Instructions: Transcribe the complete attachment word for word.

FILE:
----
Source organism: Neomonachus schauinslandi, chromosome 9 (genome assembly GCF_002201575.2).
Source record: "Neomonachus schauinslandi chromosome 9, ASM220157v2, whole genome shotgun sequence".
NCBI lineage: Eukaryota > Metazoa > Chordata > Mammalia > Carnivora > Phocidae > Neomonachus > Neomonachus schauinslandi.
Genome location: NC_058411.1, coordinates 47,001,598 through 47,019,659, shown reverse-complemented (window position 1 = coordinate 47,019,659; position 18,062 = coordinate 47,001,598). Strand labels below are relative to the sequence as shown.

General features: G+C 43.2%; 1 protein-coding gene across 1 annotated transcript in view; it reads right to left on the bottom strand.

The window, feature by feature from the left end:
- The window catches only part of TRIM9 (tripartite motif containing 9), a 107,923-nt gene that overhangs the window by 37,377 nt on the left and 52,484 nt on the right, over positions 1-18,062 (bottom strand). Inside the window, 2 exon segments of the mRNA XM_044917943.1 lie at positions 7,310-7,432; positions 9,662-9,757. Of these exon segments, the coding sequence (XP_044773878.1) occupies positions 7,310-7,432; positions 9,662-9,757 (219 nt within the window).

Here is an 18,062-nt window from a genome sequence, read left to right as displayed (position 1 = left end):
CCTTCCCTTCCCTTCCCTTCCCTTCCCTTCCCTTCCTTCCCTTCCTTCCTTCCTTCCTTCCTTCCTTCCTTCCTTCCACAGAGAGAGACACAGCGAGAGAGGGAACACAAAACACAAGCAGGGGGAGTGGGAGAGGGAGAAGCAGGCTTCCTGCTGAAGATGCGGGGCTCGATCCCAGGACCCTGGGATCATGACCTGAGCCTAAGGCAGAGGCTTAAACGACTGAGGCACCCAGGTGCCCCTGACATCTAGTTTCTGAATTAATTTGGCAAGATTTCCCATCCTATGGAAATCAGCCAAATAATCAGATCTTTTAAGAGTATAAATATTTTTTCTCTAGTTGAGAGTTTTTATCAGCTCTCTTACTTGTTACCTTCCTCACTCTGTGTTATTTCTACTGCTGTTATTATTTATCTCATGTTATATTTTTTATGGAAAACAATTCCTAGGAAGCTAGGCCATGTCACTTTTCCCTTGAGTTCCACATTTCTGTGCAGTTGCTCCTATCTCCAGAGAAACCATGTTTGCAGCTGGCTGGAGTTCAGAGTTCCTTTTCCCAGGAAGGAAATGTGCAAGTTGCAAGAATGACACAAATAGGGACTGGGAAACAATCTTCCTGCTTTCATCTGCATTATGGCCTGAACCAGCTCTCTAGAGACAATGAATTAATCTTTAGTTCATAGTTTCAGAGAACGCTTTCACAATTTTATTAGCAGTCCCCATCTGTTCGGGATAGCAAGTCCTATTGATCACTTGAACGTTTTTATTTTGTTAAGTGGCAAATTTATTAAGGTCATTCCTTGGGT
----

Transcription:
Source organism: Neomonachus schauinslandi, chromosome 9 (genome assembly GCF_002201575.2).
Source record: "Neomonachus schauinslandi chromosome 9, ASM220157v2, whole genome shotgun sequence".
NCBI lineage: Eukaryota > Metazoa > Chordata > Mammalia > Carnivora > Phocidae > Neomonachus > Neomonachus schauinslandi.
Genome location: NC_058411.1, coordinates 47,001,598 through 47,019,659, shown reverse-complemented (window position 1 = coordinate 47,019,659; position 18,062 = coordinate 47,001,598). Strand labels below are relative to the sequence as shown.

General features: G+C 43.2%; 1 protein-coding gene across 1 annotated transcript in view; it reads right to left on the bottom strand.

The window, feature by feature from the left end:
- The window catches only part of TRIM9 (tripartite motif containing 9), a 107,923-nt gene that overhangs the window by 37,377 nt on the left and 52,484 nt on the right, over positions 1-18,062 (bottom strand). Inside the window, 2 exon segments of the mRNA XM_044917943.1 lie at positions 7,310-7,432; positions 9,662-9,757. Of these exon segments, the coding sequence (XP_044773878.1) occupies positions 7,310-7,432; positions 9,662-9,757 (219 nt within the window).

Here is an 18,062-nt window from a genome sequence, read left to right as displayed (position 1 = left end):
CCTTCCCTTCCCTTCCCTTCCCTTCCCTTCCCTTCCTTCCCTTCCTTCCTTCCTTCCTTCCTTCCTTCCTTCCTTCCACAGAGAGAGACACAGCGAGAGAGGGAACACAAAACACAAGCAGGGGGAGTGGGAGAGGGAGAAGCAGGCTTCCTGCTGAAGATGCGGGGCTCGATCCCAGGACCCTGGGATCATGACCTGAGCCTAAGGCAGAGGCTTAAACGACTGAGGCACCCAGGTGCCCCTGACATCTAGTTTCTGAATTAATTTGGCAAGATTTCCCATCCTATGGAAATCAGCCAAATAATCAGATCTTTTAAGAGTATAAATATTTTTTCTCTAGTTGAGAGTTTTTATCAGCTCTCTTACTTGTTACCTTCCTCACTCTGTGTTATTTCTACTGCTGTTATTATTTATCTCATGTTATATTTTTTATGGAAAACAATTCCTAGGAAGCTAGGCCATGTCACTTTTCCCTTGAGTTCCACATTTCTGTGCAGTTGCTCCTATCTCCAGAGAAACCATGTTTGCAGCTGGCTGGAGTTCAGAGTTCCTTTTCCCAGGAAGGAAATGTGCAAGTTGCAAGAATGACACAAATAGGGACTGGGAAACAATCTTCCTGCTTTCATCTGCATTATGGCCTGAACCAGCTCTCTAGAGACAATGAATTAATCTTTAGTTCATAGTTTCAGAGAACGCTTTCACAATTTTATTAGCAGTCCCCATCTGTTCGGGATAGCAAGTCCTATTGATCACTTGAACGTTTTTATTTTGTTAAGTGGCAAATTTATTAAGGTCATTCCTTGGGT